Evans grew up in Toronto and Ancaster, Ontario. His father, Dr. John Evans, was the founding dean of McMaster University’s medical school and an influential figure in medical education.
When he graduated from high school, Evans spent a formative gap year with Canada World Youth, which offers international volunteer programs. He was immersed in French along the way, living in Joliette, Quebec, Petit-Rocher, New Brunswick, and in Senegal.
“The learning experience for me was much less about having felt like we saved the world, and much more about understanding that saving the world is not as easy as it sounds,” he says. He realizes now that complex problems require engaged leadership at the local level, long-term commitments, a knowledge-based approach and trusted partnerships.
As a Rhodes Scholar, Evans earned his PhD in agricultural economics and developed an interest in infectious and tropical diseases. As he examined the issues associated with those diseases, it made him ponder why life chances are “so miserably different” between his native Canada and Africa, where he did his doctoral research. He thought medicine would be a useful vocation to try to make an impact on those disparities and obtained his medical degree from McMaster.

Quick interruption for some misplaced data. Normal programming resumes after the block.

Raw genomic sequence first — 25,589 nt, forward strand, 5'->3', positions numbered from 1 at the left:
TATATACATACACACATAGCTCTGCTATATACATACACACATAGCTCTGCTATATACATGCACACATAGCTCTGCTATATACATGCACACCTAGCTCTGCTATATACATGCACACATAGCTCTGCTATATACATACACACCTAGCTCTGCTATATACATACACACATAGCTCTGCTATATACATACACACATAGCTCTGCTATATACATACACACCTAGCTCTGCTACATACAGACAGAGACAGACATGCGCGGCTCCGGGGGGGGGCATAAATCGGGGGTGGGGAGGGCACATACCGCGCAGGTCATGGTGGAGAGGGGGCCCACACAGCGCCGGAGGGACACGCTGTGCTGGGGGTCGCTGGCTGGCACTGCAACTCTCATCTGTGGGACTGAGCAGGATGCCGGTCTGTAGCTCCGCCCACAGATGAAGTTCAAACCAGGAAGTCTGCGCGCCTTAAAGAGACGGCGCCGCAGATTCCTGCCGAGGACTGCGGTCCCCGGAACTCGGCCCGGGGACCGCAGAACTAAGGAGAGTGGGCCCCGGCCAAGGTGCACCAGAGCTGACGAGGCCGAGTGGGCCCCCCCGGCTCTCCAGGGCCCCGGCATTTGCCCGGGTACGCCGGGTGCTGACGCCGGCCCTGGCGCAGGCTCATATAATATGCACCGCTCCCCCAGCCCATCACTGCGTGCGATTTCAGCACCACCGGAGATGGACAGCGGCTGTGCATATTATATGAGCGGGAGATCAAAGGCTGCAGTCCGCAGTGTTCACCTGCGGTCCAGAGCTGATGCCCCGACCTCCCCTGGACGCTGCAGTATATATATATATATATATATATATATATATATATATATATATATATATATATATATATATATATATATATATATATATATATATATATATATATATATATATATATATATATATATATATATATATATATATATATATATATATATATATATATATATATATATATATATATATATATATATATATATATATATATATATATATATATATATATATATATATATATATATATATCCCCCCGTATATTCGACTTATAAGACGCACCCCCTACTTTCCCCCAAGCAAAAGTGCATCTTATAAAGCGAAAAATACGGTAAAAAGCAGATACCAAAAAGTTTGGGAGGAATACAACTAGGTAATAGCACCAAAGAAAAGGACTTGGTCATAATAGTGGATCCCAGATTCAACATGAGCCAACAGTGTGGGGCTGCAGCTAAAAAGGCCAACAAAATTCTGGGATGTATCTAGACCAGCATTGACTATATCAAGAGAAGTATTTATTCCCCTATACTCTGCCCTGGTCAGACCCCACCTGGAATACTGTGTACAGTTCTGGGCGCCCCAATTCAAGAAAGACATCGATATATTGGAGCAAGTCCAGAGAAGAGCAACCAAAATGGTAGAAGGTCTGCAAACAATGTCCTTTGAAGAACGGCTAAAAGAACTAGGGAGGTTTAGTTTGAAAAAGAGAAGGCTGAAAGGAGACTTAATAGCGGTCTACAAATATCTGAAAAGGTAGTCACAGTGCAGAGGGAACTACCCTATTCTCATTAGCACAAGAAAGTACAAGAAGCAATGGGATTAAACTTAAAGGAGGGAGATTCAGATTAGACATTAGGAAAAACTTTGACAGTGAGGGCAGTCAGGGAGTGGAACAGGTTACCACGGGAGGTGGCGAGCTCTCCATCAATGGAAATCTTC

One of the biggest health challenges he has dealt with in his career was at the Rockefeller Foundation where he and his colleagues noticed child vaccination rates dropping to low levels in the 1990s, primarily in low and middle-income countries.
They put together a task force to look at how to boost childhood vaccination, says Evans, who was director of the Health Equity Theme at the foundation. “And out of that we spawned something called the Global Alliance for Vaccines and Immunization, which was launched in Davos in 2000,” he says, calling it the first-ever billion dollar health partnership.